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Mario Melis


Solo show curated by Myriam Mokdes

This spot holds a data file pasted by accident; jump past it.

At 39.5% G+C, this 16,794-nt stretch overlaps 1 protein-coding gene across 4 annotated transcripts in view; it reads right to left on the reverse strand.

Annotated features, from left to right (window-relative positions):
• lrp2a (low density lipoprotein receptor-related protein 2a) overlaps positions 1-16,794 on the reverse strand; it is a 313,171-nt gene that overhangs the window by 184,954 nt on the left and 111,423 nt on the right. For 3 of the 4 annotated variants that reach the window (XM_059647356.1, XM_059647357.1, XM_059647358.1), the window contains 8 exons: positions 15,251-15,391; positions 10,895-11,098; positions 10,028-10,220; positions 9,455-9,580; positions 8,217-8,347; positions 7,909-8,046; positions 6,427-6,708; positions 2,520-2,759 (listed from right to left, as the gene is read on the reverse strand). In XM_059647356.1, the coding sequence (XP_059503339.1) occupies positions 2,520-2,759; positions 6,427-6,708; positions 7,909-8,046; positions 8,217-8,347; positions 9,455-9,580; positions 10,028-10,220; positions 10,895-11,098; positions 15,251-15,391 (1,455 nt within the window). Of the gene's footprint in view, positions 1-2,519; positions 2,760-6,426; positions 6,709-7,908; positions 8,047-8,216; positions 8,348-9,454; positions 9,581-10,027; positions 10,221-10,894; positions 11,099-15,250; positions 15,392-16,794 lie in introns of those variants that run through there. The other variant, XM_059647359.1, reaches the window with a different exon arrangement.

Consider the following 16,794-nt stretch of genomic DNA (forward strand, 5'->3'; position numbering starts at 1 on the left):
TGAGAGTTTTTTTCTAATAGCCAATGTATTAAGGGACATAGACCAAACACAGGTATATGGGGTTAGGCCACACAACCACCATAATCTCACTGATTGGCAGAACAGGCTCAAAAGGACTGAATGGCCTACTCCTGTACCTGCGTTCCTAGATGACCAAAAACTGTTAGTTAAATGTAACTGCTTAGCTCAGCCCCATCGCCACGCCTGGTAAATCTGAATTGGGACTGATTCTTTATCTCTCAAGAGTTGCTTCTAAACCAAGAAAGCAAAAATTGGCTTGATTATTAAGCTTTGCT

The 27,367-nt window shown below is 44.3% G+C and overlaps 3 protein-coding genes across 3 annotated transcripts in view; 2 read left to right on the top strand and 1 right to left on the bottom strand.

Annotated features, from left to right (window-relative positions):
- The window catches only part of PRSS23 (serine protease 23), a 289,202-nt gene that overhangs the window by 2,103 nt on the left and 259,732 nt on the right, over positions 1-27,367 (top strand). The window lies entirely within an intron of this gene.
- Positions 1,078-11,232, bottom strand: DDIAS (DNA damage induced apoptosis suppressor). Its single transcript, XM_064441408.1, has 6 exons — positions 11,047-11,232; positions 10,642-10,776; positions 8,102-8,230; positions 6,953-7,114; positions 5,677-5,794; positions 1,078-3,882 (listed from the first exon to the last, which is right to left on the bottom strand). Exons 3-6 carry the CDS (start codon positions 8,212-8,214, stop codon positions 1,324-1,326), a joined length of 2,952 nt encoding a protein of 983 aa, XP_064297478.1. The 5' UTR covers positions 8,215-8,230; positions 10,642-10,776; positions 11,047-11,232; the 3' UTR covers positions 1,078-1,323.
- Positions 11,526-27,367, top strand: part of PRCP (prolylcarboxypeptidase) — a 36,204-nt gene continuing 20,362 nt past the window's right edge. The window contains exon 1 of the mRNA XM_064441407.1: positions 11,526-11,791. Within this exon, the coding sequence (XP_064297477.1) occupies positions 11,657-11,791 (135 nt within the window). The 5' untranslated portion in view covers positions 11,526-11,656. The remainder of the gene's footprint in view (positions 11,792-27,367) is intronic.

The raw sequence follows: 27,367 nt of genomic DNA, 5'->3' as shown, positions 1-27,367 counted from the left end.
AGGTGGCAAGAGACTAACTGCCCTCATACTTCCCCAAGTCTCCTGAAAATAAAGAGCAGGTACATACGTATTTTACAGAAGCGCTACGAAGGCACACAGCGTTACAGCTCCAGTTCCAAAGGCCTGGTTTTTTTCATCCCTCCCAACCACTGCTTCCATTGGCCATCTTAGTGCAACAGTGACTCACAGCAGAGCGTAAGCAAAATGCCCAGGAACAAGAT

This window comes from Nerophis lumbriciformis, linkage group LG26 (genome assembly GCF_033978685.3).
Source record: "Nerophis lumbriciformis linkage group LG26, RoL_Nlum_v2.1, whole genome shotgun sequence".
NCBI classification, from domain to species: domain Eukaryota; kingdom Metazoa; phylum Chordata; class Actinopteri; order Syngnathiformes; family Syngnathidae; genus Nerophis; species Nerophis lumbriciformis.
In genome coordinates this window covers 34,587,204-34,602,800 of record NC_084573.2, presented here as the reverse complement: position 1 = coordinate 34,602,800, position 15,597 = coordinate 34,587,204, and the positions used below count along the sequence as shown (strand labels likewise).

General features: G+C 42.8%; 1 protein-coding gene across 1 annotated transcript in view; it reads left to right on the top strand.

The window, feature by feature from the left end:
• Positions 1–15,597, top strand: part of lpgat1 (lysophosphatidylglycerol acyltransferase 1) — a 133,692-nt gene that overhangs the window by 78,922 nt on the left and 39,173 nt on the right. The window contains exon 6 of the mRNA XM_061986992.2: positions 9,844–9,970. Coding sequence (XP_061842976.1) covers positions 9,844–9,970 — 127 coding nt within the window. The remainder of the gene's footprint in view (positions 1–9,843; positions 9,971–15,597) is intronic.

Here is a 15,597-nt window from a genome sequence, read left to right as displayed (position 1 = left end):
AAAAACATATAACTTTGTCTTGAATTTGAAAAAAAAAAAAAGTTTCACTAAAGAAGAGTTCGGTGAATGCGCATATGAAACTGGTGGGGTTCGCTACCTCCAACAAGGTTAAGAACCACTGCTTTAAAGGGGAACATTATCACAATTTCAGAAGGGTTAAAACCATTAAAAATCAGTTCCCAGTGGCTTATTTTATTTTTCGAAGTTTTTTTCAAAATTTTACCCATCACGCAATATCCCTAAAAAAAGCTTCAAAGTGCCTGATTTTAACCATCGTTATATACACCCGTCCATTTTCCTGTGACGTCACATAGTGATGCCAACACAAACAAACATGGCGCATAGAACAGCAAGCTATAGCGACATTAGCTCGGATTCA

Mario Melis builds her drawing, tattoo, painting, sculpture and publishing practice from a collection of analog and digital images. These images are archived in folders that are at once research instruments, desktop tools and fetish objects. This selection of patterns from various sources including magazines and blogs touches subjects linked to femininity and subcultures. This expanding iconographic corpus deciphers power relationships that affect them. She revisits social and cultural learning of femininity by collecting stereotypical images, highlighting identification mechanisms. Pornography holds a significant place in this corpus, for its possible impact on the development of feminine gender roles. In this pictorial archive, haunted by 1990s aesthetic, archetypal artworks aimed at young girls like those of mangaka Miwa Ueda are found next to demo pictures of hyperrealistic silicon dolls. Mario Melis reapplies these images in exhibition spaces and on the skin of those she tattoos. Her artworks are part of an attempt to rethink commodification mechanisms, to reconcile with perceptions and overcome predation dynamics. She takes Henry Darger's novel The Story of the Vivian Girls in What is Known as the Realms of the Unreal, of the Glando-Angelinian War Storm Caused by the Child Slave Rebellion as a starting point. This story, that absorbed the writer for nearly thirty years between 1910 and 1930 and is carried on in his drawings, tells the eternal battle opposing the Vivian Girls - a group of brave and robust young girls - and the forces of evil personified by Glandelinian adults. While gentleness and harmlessness are still required qualities to build oneself as a girl, boyish socialization can include violence as an accepted means of entertainment and expression. This educational paradox outlines a gap in how the unavoidable culture of violence is approached across genders. Ten body armors, made of aluminum and fabric, draft a small army in keeping with the battle scenes depicted by Henry Darger. Her sculptures combine various garment typologies, smock dresses, protective gear as motocross and horse riding vests, breastplates and buffletins. Added to this are drawings from the artist's folders, displaying some of her iconographic stockpile. All these processes defuse the fundamental premises of paternity and authenticity relating to artworks. She draws teaching tools from derivative practices, including fanart and cosplay, using them to imagine ways of approaching gender oppression and power struggles. While we learn to self impose limits to avoid the threat of violence, some narratives encourage us to confront brutality and the collective denial of its reality. Written by Lila Torquéo